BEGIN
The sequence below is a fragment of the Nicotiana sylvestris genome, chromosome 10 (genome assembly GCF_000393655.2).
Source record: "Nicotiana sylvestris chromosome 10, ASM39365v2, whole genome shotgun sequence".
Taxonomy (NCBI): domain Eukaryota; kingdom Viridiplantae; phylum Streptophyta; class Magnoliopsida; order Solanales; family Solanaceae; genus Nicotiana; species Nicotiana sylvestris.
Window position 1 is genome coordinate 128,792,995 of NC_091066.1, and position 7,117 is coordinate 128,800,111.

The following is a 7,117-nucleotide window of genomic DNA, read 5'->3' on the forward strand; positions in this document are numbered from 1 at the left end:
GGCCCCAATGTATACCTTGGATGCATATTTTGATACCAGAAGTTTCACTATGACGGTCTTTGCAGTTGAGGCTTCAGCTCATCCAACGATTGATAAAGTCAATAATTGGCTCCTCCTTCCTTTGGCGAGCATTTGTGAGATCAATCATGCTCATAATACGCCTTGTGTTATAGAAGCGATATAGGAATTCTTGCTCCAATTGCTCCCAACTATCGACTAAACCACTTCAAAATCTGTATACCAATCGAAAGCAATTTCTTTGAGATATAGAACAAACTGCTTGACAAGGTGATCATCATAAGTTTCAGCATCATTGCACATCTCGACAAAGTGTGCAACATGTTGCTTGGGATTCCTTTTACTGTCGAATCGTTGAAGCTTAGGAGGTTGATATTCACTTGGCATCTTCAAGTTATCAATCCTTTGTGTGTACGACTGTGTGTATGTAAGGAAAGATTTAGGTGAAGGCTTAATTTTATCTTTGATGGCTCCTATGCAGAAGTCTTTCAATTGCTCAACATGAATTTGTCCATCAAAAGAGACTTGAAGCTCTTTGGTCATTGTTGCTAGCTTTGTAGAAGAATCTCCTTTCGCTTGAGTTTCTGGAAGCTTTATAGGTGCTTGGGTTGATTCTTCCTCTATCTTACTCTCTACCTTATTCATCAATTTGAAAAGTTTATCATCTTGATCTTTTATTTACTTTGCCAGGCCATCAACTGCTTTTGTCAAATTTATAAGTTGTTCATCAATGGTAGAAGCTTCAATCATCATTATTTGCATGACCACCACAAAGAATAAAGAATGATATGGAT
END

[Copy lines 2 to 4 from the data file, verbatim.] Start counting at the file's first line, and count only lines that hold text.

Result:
Source record: "Nicotiana sylvestris chromosome 10, ASM39365v2, whole genome shotgun sequence".
Taxonomy (NCBI): domain Eukaryota; kingdom Viridiplantae; phylum Streptophyta; class Magnoliopsida; order Solanales; family Solanaceae; genus Nicotiana; species Nicotiana sylvestris.
Window position 1 is genome coordinate 128,792,995 of NC_091066.1, and position 7,117 is coordinate 128,800,111.